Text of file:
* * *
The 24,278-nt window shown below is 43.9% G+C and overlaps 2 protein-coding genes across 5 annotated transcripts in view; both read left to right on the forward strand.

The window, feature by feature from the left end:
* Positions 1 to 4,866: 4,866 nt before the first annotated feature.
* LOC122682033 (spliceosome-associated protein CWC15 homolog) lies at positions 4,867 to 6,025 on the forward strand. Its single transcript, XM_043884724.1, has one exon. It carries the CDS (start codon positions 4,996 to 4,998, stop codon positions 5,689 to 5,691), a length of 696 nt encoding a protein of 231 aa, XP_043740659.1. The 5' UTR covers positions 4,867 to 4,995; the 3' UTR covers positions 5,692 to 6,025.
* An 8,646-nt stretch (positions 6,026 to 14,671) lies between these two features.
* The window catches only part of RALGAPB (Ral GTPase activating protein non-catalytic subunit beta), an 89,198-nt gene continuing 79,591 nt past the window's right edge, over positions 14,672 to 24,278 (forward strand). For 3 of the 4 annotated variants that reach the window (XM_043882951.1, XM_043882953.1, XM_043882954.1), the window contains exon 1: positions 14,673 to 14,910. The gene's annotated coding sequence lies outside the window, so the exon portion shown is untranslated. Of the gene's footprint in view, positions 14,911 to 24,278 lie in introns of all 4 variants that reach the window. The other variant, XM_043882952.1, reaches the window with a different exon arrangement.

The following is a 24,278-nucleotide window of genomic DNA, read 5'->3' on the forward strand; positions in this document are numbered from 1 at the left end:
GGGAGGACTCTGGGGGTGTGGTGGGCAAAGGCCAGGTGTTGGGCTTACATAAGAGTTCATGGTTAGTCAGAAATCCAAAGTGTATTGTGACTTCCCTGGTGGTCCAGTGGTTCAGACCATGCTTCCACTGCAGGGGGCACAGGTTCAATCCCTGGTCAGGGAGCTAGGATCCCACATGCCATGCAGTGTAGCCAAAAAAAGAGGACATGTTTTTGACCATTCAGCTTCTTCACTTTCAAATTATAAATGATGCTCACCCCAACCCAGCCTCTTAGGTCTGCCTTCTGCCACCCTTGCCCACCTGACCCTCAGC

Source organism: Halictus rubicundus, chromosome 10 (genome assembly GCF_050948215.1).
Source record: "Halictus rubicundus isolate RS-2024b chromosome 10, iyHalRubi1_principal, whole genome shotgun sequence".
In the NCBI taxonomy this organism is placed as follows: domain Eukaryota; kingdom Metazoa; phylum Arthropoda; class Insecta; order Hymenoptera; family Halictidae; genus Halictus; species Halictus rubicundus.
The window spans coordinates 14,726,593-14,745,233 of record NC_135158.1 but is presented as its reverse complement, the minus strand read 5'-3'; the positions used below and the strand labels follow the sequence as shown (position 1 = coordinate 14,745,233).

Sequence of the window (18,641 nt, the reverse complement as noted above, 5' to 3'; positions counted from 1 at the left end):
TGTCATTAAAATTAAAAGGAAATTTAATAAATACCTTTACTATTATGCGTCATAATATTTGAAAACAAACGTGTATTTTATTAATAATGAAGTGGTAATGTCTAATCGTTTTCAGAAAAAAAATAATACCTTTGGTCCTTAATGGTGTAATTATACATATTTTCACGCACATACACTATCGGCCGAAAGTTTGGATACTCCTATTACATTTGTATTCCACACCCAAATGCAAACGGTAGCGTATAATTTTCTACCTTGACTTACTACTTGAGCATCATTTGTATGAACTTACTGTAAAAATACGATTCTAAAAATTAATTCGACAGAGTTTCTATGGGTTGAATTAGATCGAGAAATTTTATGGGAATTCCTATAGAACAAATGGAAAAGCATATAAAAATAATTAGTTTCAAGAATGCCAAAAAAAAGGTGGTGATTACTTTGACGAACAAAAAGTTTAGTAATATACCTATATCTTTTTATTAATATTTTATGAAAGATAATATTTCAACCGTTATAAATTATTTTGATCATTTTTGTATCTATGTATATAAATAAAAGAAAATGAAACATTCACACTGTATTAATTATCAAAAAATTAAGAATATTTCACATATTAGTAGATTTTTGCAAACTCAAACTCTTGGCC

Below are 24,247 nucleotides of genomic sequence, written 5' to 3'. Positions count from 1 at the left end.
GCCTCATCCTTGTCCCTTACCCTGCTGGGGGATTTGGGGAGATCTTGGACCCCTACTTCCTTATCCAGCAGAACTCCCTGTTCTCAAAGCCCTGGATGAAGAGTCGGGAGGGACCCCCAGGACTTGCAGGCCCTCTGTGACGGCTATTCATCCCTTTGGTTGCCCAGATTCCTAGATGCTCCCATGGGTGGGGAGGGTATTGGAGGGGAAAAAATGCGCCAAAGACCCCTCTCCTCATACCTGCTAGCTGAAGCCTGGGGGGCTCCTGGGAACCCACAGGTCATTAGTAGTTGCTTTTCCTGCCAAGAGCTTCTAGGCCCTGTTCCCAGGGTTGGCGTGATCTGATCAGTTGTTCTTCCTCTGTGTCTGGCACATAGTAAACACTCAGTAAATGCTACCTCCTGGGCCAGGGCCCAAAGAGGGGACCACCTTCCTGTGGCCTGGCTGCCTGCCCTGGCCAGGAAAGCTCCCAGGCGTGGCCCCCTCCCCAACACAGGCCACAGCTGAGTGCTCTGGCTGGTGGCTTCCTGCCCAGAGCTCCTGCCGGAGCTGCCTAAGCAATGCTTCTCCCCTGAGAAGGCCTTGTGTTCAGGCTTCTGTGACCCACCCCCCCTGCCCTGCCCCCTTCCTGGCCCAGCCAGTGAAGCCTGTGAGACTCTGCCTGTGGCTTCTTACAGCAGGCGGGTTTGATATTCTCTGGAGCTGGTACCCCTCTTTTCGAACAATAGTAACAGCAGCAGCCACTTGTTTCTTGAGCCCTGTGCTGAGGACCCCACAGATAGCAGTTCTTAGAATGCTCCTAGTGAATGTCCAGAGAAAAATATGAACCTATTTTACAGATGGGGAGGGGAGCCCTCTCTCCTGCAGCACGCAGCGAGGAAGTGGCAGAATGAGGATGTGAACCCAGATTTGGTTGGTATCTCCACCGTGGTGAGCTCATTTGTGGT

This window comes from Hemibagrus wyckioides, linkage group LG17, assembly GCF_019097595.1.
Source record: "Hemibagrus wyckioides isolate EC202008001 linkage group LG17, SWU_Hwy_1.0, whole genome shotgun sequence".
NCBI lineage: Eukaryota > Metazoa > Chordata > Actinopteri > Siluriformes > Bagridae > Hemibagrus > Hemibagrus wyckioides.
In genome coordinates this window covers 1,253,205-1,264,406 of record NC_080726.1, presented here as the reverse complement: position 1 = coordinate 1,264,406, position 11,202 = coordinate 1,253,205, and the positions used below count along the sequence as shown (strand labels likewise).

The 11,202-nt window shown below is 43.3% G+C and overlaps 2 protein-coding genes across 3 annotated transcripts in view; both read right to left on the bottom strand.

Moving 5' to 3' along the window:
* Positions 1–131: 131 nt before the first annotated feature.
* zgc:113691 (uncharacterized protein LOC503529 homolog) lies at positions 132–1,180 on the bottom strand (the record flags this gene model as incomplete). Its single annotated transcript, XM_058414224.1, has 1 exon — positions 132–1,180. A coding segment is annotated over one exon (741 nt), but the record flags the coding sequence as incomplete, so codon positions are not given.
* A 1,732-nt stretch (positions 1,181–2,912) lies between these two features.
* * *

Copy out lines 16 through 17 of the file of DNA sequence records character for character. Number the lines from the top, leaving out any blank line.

GCCTCATCCTTGTCCCTTACCCTGCTGGGGGATTTGGGGAGATCTTGGACCCCTACTTCCTTATCCAGCAGAACTCCCTGTTCTCAAAGCCCTGGATGAAGAGTCGGGAGGGACCCCCAGGACTTGCAGGCCCTCTGTGACGGCTATTCATCCCTTTGGTTGCCCAGATTCCTAGATGCTCCCATGGGTGGGGAGGGTATTGGAGGGGAAAAAATGCGCCAAAGACCCCTCTCCTCATACCTGCTAGCTGAAGCCTGGGGGGCTCCTGGGAACCCACAGGTCATTAGTAGTTGCTTTTCCTGCCAAGAGCTTCTAGGCCCTGTTCCCAGGGTTGGCGTGATCTGATCAGTTGTTCTTCCTCTGTGTCTGGCACATAGTAAACACTCAGTAAATGCTACCTCCTGGGCCAGGGCCCAAAGAGGGGACCACCTTCCTGTGGCCTGGCTGCCTGCCCTGGCCAGGAAAGCTCCCAGGCGTGGCCCCCTCCCCAACACAGGCCACAGCTGAGTGCTCTGGCTGGTGGCTTCCTGCCCAGAGCTCCTGCCGGAGCTGCCTAAGCAATGCTTCTCCCCTGAGAAGGCCTTGTGTTCAGGCTTCTGTGACCCACCCCCCCTGCCCTGCCCCCTTCCTGGCCCAGCCAGTGAAGCCTGTGAGACTCTGCCTGTGGCTTCTTACAGCAGGCGGGTTTGATATTCTCTGGAGCTGGTACCCCTCTTTTCGAACAATAGTAACAGCAGCAGCCACTTGTTTCTTGAGCCCTGTGCTGAGGACCCCACAGATAGCAGTTCTTAGAATGCTCCTAGTGAATGTCCAGAGAAAAATATGAACCTATTTTACAGATGGGGAGGGGAGCCCTCTCTCCTGCAGCACGCAGCGAGGAAGTGGCAGAATGAGGATGTGAACCCAGATTTGGTTGGTATCTCCACCGTGGTGAGCTCATTTGTGGT

This window comes from Hemibagrus wyckioides, linkage group LG17, assembly GCF_019097595.1.